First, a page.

The chemokine SDF-1α (CXC12) and its receptor CXCR4 have been shown to play a role in the development of normal cerebellar cytoarchitecture. We report here that SDF-1α both induces chemotactic responses in granule precursor cells and enhances granule cell proliferative responses to Sonic hedgehog. Chemotactic and proliferative responses to SDF-1α are greater in granule cells obtained from cerebella of animals in the first postnatal week, coinciding with the observed in vivo peak in cerebellar CXCR4 expression. SDF-1α activation of neuronal CXCR4 differs from activation of CXCR4 in leukocytes in that SDF-1α-induced calcium flux is activity dependent, requiring predepolarization with KCl or pretreatment with glutamate. However, as is the case in leukocytes, neuronal responses to SDF-1α are all abolished by pretreatment of granule cells with pertussis toxin, suggesting they occur through Gαi activation. In conclusion, SDF-1α plays a role in two important processes of granule cell maturation – proliferation and migration – assisting in the achievement of appropriate cell number and position in the cerebellar cortex.

The factors that control cell number and position in the developing central nervous system (CNS) are complex and incompletely understood, but can be readily examined in the cerebellum. During the first two postnatal weeks in the mouse cerebellum, granule precursor cells proliferate in a specialized zone known as the external granule cell layer (EGL). Postmitotic granule cells then migrate to form the internal granule cell layer (IGL) composed of mature granule neurons (Miale and Sidman, 1961; Altman, 1972; Burgoyne and Cabray-Deakin, 1988; Hatten, 1993; Altman and Bayer, 1996). Sonic hedgehog (SHH), fibroblast growth factor (FGF), epidermal growth factor (EGF) and insulin-like growth factor (IGF)-1 have all been shown to promote granule cell proliferation (Gao et al., 1991; Tao et al., 1996; Ye et al., 1996; Lin and Bulleit, 1997; Dahmane and Ruiz-i-Altaba, 1999; Traiffort et al., 1999; Wallace, 1999; Wechsler-Reya and Scott, 1999; Kenney and Rowitch, 2000). SHH, which is produced by Purkinje neurons, is the single most potent in vitro mitogen, capable of inducing 100-fold granule cell proliferation, but only at high concentrations (Dahmane and Ruiz-i-Altaba, 1999; Wallace, 1999; Wechsler-Reya and Scott, 1999). Lower concentrations of SHH (nanomolar) induce a 2- to 4-fold increase in granule cell proliferation in vitro (Dahmane and Ruiz-i-Altaba, 1999; Wechsler-Reya and Scott, 1999). In vivo, SHH may be present at these lower concentrations and thus may act in concert with other factors to promote substantial granule cell proliferation. Inhibition of SHH responses are well known to result from increases in cAMP and protein kinase A (PKA) activity (Hynes et al., 1995; Concordet et al., 1996; Epstein et al., 1996; Ungar and Moon, 1996), but enhancers of SHH actions have not yet been identified.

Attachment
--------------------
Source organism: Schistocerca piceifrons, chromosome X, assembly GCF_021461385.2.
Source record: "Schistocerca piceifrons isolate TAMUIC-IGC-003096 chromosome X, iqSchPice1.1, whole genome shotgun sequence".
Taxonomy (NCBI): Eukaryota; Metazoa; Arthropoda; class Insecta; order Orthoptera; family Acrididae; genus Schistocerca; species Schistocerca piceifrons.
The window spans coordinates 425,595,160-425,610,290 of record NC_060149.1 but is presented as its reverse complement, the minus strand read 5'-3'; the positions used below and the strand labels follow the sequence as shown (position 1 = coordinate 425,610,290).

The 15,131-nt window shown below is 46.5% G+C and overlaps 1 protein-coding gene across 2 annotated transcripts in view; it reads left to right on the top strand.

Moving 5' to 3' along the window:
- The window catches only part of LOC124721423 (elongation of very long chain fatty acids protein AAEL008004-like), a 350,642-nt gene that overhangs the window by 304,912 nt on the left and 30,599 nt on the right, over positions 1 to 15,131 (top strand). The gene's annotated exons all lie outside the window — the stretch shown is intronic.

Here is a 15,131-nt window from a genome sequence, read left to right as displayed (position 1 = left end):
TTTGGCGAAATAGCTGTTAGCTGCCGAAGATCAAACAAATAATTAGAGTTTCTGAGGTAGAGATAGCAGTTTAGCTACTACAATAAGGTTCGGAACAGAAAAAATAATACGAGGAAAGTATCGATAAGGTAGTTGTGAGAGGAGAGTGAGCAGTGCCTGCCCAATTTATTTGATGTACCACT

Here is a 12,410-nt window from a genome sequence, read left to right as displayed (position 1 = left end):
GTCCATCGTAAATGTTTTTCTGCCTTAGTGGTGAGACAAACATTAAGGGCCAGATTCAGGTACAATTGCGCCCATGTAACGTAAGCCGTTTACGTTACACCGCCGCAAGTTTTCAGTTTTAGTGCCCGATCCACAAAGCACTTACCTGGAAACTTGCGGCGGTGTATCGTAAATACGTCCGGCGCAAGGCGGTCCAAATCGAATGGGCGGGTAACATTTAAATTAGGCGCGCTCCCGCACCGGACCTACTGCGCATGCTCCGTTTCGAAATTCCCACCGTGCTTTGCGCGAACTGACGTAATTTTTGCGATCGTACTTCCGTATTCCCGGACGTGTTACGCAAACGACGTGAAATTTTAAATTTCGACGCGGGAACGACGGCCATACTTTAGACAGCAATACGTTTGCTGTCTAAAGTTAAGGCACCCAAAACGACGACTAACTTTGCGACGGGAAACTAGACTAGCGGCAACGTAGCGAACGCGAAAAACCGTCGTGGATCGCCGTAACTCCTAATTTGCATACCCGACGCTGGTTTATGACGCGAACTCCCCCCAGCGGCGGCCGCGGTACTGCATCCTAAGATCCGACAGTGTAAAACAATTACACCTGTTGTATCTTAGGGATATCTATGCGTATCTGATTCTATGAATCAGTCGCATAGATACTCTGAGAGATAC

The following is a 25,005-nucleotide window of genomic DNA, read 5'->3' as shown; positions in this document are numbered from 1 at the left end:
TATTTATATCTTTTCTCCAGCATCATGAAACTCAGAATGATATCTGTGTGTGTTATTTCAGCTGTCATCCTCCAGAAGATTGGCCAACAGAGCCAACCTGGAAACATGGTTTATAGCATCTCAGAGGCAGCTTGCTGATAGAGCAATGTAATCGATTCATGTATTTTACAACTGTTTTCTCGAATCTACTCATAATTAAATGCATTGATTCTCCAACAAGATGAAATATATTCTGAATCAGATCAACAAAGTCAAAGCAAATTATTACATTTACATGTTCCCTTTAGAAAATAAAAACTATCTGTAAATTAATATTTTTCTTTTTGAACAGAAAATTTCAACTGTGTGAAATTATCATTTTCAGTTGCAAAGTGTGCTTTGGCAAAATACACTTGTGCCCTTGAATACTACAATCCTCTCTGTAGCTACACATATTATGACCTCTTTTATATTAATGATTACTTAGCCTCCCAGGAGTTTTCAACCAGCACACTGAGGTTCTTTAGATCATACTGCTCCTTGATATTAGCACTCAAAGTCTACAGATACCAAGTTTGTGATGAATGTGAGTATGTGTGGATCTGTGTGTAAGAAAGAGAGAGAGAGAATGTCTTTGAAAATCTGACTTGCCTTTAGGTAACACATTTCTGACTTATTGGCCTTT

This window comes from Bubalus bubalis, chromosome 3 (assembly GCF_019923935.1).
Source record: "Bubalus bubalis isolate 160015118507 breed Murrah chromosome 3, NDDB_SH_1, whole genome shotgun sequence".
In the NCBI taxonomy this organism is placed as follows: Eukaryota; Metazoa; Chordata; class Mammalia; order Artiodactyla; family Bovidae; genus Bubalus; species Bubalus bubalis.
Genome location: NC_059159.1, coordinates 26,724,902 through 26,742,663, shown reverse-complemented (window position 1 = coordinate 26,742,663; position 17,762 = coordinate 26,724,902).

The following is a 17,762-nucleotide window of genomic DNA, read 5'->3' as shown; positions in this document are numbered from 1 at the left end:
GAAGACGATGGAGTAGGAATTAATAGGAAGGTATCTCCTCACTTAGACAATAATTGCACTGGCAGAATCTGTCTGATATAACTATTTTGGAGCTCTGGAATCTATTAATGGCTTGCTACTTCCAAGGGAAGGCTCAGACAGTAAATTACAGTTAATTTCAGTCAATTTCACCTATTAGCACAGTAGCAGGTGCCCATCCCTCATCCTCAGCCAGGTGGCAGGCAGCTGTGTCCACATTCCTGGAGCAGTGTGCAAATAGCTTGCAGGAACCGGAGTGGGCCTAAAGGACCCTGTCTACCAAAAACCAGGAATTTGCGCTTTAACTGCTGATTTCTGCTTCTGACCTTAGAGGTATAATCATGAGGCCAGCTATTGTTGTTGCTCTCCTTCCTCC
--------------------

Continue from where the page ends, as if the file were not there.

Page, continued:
Factors that localize granule cell precursors to the proliferative environment of the EGL would be expected to enhance their proliferation. The chemokine, stromal-cell-derived factor (SDF)-1α has been identified as one such factor, as targeted deletion of the gene encoding SDF-1α or its receptor, CXCR4, resulted in the premature migration of granule cell precursors out of the EGL (Ma et al., 1998; Zou et al., 1998). SDF-1α has been shown to be expressed in the pia mater during embryonic development and its receptor CXCR4 is expressed in the EGL during the same period (McGrath et al., 1999). Together these data suggest that SDF-1α and CXCR4 play a role in retaining granule cells in the EGL.

Chemokines are a superfamily of over 40 structurally homologous chemotactic cytokines that are involved in the trafficking of leukocytes to areas of inflammation (Luster, 1998). Chemokines induce cell migration and activation by binding to a subfamily of seven transmembrane-spanning receptors shown to be coupled to pertussis toxin sensitive Gαi proteins (Premack and Schall, 1996). Most chemokine receptors bind more than one chemokine ligand and many chemokines bind more than one chemokine receptor, however, SDF-1α binds only CXCR4 and is its only ligand (Rossi and Zlotnik, 2000). CXCR4 is expressed on all leukocytes and more recently has been shown to be present on subpopulations of cortical neurons (Lavi et al., 1997; Westmoreland et al., 1998; Zhang et al., 1998; Banisadr et al., 2000). While the role of CXCR4 and SDF-1α in leukocyte trafficking and activation has been extensively studied, very little is known about their function in neuronal physiology. We and others have shown that human fetal cortical neurons express functional CXCR4 in vitro (Sanders et al., 1998; Klein et al., 1999). SDF-1α activates neuronal CXCR4 and induces increases in intracellular calcium. As in leukocytes, neuronal responses to SDF-1α are pertussis toxin sensitive, indicating coupling of neuronal CXCR4 to Gαi (Klein et al., 1999). The expression of CXCR4 and the ability of SDF-1α to induce calcium transients has been observed in rat cerebellar granule cells (Limatola et al., 2000). SDF-1α has also been shown to induce chemotaxis of rat neuronal progenitor cells and to affect apoptotic responses to various stimuli in cultured rat neurons (Meucci et al., 1998; Kaul and Lipton, 1999; Zheng et al., 1999; Lazarini et al., 2000).